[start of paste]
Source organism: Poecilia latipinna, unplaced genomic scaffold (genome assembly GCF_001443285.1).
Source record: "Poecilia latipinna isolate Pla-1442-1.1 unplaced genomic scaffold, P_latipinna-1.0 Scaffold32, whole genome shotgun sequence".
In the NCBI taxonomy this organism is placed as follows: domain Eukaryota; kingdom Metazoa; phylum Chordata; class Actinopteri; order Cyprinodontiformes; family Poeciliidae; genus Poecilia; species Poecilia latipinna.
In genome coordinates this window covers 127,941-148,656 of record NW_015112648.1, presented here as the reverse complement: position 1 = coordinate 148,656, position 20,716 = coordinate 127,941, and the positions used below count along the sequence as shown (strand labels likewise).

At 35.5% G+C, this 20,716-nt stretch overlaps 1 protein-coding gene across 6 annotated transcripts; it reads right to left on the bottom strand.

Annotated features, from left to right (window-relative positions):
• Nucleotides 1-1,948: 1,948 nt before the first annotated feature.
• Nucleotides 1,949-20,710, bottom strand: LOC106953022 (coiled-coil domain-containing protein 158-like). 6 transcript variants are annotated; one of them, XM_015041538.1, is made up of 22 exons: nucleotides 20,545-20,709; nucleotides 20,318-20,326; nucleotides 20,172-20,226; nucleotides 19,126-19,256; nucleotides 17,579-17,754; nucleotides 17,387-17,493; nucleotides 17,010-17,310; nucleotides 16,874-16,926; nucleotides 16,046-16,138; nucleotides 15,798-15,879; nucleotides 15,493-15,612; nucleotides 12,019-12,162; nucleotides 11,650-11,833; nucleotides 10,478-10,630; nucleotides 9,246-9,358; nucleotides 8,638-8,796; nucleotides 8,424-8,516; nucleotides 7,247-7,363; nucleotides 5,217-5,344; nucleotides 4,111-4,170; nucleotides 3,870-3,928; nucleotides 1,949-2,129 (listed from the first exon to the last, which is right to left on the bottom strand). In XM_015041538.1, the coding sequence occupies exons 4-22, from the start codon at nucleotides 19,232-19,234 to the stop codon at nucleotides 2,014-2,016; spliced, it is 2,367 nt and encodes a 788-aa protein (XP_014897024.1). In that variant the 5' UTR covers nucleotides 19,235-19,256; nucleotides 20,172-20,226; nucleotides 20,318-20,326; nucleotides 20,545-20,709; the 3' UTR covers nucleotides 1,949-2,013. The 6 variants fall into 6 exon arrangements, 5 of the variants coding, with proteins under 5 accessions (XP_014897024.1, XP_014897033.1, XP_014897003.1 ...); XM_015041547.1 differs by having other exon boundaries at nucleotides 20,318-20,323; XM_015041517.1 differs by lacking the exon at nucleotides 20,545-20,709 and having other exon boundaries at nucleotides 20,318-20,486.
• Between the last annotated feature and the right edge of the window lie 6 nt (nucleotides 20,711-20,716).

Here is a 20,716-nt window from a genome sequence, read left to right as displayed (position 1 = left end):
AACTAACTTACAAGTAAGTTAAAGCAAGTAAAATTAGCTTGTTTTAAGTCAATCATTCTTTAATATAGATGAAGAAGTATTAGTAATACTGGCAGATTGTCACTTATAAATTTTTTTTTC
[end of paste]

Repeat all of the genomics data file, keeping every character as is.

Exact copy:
Source organism: Poecilia latipinna, unplaced genomic scaffold (genome assembly GCF_001443285.1).
Source record: "Poecilia latipinna isolate Pla-1442-1.1 unplaced genomic scaffold, P_latipinna-1.0 Scaffold32, whole genome shotgun sequence".
In the NCBI taxonomy this organism is placed as follows: domain Eukaryota; kingdom Metazoa; phylum Chordata; class Actinopteri; order Cyprinodontiformes; family Poeciliidae; genus Poecilia; species Poecilia latipinna.
In genome coordinates this window covers 127,941-148,656 of record NW_015112648.1, presented here as the reverse complement: position 1 = coordinate 148,656, position 20,716 = coordinate 127,941, and the positions used below count along the sequence as shown (strand labels likewise).

At 35.5% G+C, this 20,716-nt stretch overlaps 1 protein-coding gene across 6 annotated transcripts; it reads right to left on the bottom strand.

Annotated features, from left to right (window-relative positions):
• Nucleotides 1-1,948: 1,948 nt before the first annotated feature.
• Nucleotides 1,949-20,710, bottom strand: LOC106953022 (coiled-coil domain-containing protein 158-like). 6 transcript variants are annotated; one of them, XM_015041538.1, is made up of 22 exons: nucleotides 20,545-20,709; nucleotides 20,318-20,326; nucleotides 20,172-20,226; nucleotides 19,126-19,256; nucleotides 17,579-17,754; nucleotides 17,387-17,493; nucleotides 17,010-17,310; nucleotides 16,874-16,926; nucleotides 16,046-16,138; nucleotides 15,798-15,879; nucleotides 15,493-15,612; nucleotides 12,019-12,162; nucleotides 11,650-11,833; nucleotides 10,478-10,630; nucleotides 9,246-9,358; nucleotides 8,638-8,796; nucleotides 8,424-8,516; nucleotides 7,247-7,363; nucleotides 5,217-5,344; nucleotides 4,111-4,170; nucleotides 3,870-3,928; nucleotides 1,949-2,129 (listed from the first exon to the last, which is right to left on the bottom strand). In XM_015041538.1, the coding sequence occupies exons 4-22, from the start codon at nucleotides 19,232-19,234 to the stop codon at nucleotides 2,014-2,016; spliced, it is 2,367 nt and encodes a 788-aa protein (XP_014897024.1). In that variant the 5' UTR covers nucleotides 19,235-19,256; nucleotides 20,172-20,226; nucleotides 20,318-20,326; nucleotides 20,545-20,709; the 3' UTR covers nucleotides 1,949-2,013. The 6 variants fall into 6 exon arrangements, 5 of the variants coding, with proteins under 5 accessions (XP_014897024.1, XP_014897033.1, XP_014897003.1 ...); XM_015041547.1 differs by having other exon boundaries at nucleotides 20,318-20,323; XM_015041517.1 differs by lacking the exon at nucleotides 20,545-20,709 and having other exon boundaries at nucleotides 20,318-20,486.
• Between the last annotated feature and the right edge of the window lie 6 nt (nucleotides 20,711-20,716).

Here is a 20,716-nt window from a genome sequence, read left to right as displayed (position 1 = left end):
AACTAACTTACAAGTAAGTTAAAGCAAGTAAAATTAGCTTGTTTTAAGTCAATCATTCTTTAATATAGATGAAGAAGTATTAGTAATACTGGCAGATTGTCACTTATAAATTTTTTTTTC